Motorists warned as smash-and-grab incidents on the rise in Table View area

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Table View police urge motorists to be vigilant of smash-and-grab hot spots when driving.
Table View police urge motorists to be vigilant of smash-and-grab hot spots when driving.

Malibongwe Drive and Potsdam Road have been identified as the most notorious spots for smash-and-grabs in the Table View area after an increase was noted during the past four months.

The Table View police have issued a stern warning to the community to be extra vigilant when driving on the following roads or being stationary at an intersection, especially when entering the known smash-and-grab hot spots during the night.

Police say motorists are known for leaving valuables on the passenger seat or using cellphones whilst stationary.

Table View police spokesperson Capt Adriana Chandler says an increase in theft out of motor vehicles has been noted at the beachfront in Marine Drive, Table View, where valuables have been reported stolen from the vehicles.

TygerBurger reported on the very same issue last week after a surfer’s vehicle had been broken into.

“The public is urged to be vigilant when stationary at intersections, to lock their doors, keep their windows closed, and lock valuables in the boot of the vehicle before departing on their journey. Remove valuables from your vehicle when you park it in a public space, such as parking areas, beach fronts, and public roads near your home.”

Arrive Alive (now known as Safely Home) provides the following road safety and prevention tips:

What is smash-and-grab crime?

A smash-and-grab criminal turns a pleasant drive into a nightmare when they pounce on unsuspecting drivers.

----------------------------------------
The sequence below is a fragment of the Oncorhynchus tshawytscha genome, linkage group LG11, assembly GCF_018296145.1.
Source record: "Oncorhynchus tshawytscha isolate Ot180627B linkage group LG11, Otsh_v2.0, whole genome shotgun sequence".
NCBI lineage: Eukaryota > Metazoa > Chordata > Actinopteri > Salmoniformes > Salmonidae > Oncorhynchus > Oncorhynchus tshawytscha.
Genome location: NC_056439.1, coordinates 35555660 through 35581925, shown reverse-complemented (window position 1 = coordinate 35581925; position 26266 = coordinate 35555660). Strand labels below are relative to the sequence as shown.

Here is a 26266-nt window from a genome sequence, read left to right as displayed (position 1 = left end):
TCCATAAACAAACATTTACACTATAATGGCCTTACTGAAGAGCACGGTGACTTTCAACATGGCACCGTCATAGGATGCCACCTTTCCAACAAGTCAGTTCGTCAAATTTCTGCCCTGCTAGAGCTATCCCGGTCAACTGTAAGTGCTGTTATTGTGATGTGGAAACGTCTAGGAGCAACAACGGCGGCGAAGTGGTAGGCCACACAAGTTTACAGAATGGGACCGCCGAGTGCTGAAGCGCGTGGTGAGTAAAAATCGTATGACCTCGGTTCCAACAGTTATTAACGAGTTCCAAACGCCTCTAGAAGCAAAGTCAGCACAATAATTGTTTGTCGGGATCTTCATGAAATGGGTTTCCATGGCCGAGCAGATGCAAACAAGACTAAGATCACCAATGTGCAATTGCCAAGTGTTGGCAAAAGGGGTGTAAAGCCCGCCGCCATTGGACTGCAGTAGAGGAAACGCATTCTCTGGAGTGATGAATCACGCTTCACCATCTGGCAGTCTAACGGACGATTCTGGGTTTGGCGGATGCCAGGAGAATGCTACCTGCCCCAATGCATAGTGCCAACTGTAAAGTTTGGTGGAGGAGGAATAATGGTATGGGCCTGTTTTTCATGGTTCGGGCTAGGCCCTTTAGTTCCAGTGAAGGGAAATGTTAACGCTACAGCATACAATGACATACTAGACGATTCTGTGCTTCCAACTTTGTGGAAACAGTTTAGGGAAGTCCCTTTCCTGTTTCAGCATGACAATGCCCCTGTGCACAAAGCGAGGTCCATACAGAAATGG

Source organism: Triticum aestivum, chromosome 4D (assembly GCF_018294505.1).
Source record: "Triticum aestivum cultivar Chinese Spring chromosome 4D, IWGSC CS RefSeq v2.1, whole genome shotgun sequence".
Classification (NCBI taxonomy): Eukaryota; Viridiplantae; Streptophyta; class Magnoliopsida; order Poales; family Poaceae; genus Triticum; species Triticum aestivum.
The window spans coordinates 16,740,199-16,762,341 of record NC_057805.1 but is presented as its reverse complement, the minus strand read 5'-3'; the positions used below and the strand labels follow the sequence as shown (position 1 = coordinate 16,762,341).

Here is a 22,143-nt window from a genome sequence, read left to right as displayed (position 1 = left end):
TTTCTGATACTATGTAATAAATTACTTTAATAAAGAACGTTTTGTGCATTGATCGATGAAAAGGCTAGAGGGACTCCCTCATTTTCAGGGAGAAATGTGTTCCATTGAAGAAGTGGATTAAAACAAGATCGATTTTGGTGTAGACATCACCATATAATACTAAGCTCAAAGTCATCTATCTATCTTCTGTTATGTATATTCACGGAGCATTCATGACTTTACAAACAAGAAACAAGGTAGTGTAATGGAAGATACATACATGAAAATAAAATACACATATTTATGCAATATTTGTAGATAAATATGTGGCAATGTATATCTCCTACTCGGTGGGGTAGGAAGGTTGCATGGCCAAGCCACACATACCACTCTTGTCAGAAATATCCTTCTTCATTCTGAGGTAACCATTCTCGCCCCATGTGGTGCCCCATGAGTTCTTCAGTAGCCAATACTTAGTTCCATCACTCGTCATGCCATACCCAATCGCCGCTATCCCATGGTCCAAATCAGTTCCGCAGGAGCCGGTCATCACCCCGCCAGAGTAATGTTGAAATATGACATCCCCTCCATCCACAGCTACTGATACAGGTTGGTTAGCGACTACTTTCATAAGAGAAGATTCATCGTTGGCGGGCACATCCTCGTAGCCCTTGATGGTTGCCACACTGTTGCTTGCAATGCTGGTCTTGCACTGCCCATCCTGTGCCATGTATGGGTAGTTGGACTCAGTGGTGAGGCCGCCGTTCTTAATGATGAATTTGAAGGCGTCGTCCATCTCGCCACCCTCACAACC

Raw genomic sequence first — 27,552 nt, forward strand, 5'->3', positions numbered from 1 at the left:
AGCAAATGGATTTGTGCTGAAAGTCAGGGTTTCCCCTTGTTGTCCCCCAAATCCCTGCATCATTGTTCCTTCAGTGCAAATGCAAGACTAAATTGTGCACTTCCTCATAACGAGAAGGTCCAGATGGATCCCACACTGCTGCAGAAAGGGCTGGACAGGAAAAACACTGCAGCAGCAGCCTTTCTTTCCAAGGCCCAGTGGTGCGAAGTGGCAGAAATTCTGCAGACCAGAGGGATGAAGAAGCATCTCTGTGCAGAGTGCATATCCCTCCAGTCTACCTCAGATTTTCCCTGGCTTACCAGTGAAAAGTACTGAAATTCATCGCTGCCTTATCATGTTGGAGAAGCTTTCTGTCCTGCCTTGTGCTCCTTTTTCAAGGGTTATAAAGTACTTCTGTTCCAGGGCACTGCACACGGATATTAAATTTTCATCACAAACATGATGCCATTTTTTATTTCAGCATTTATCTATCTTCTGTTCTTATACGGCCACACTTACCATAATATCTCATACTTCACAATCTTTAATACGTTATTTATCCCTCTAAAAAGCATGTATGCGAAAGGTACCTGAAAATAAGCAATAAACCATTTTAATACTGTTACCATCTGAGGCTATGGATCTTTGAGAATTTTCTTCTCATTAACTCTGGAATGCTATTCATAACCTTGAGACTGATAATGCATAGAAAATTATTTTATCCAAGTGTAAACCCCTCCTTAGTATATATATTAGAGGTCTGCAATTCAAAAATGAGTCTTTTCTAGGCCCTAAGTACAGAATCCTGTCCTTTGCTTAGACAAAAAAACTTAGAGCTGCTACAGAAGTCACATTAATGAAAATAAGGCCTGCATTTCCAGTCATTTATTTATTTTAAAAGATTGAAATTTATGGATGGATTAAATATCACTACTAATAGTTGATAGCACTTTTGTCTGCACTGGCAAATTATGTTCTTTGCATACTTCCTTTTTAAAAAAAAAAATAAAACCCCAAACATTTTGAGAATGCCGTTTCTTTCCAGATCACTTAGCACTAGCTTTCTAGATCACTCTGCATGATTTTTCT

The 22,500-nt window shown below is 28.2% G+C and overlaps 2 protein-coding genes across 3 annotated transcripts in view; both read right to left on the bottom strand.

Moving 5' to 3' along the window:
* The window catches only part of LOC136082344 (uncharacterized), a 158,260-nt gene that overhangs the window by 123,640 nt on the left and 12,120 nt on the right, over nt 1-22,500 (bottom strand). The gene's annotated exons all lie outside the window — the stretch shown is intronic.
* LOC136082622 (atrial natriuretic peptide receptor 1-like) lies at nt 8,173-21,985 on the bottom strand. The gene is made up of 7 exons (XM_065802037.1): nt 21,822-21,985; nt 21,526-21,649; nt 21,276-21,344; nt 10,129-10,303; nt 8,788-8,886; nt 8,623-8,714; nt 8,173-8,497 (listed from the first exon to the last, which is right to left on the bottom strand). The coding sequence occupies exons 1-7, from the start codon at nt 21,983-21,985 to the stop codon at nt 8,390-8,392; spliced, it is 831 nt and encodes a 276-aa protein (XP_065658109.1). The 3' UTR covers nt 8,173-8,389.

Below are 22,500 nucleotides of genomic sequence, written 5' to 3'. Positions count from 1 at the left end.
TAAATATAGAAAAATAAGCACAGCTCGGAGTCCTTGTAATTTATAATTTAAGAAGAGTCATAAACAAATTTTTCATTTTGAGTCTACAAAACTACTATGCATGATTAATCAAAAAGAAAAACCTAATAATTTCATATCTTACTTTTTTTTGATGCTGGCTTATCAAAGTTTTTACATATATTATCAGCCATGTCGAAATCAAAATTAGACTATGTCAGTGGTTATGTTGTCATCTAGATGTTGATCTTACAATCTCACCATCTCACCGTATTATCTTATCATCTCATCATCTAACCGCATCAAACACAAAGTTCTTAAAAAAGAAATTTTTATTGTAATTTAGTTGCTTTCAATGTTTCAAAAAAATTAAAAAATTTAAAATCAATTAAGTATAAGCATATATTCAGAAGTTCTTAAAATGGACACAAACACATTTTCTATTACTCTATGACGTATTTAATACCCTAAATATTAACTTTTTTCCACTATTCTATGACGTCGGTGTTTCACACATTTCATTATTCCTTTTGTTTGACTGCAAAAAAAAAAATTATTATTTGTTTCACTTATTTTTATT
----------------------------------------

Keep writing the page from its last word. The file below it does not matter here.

The criminal act is usually characterised by smashing through some sort of barrier (e.g. vehicle window) while the car is stationary at traffic lights or stuck in slow-moving traffic and grabbing something of value (e.g. jackets, handbags, laptops, etc).

A smash-and-grab usually plays on the element of speed and surprise. The violent smashing of the window at the passenger side places the motorist in a few moments of silent paralysis – just enough to get hold of the valuables and flee the scene!

These car burglaries can be expensive, from the cost of repairs to the vehicle and windows to replacing your belongings. The victims will most likely be traumatised and feel victimised for quite some time.

What is targeted?

The thieves are usually after valuables which they can easily identify from outside the vehicle and sell as easily once removed from the possession of the motorists.

Items targeted include:

  • Purses, handbags and wallets;
  • Laptop bags, briefcases and backpacks;
  • Shopping bags;
  • Cellphones, MP3 players and tablets;
  • Loose change and CDs and
  • Keys.

Methods used and modus operandi

Criminals will focus on those areas where they know traffic is often congested and where vehicles will remain stationary for a while.

These criminals also will often work in pairs where one will pose as a vendor, distracting the attention of the driver while the other party will perform the smash-and-grab from the passenger side.

Objects are sometimes placed on the road and motorists make the mistake of leaving their vehicles to remove these objects. This is when the vehicles are then easily targeted.

Technology such as cellular phones has also enabled these criminals to identify potential victims from a bridge or position of elevation and to relay this message to their partners in crime further along the road.

The person doing the smash-and-grab will most likely select the scene of the crime as an area where a fast getaway would be possible for him and any pursuit would be difficult.

  • Lock all your doors and close the windows when driving - never open vehicle windows or doors for strangers.
  • Avoid opening your windows or getting involved in discussions with street vendors or anyone handing out flyers.
  • Constantly be on the lookout for suspicious-looking characters.
  • Always be conscious of your surroundings and remain alert when coming to an intersection or stopping your vehicle.
  • Be wary of people standing at intersections – they may be innocent but perpetrators mix with these people while waiting for an opportunity to pounce.
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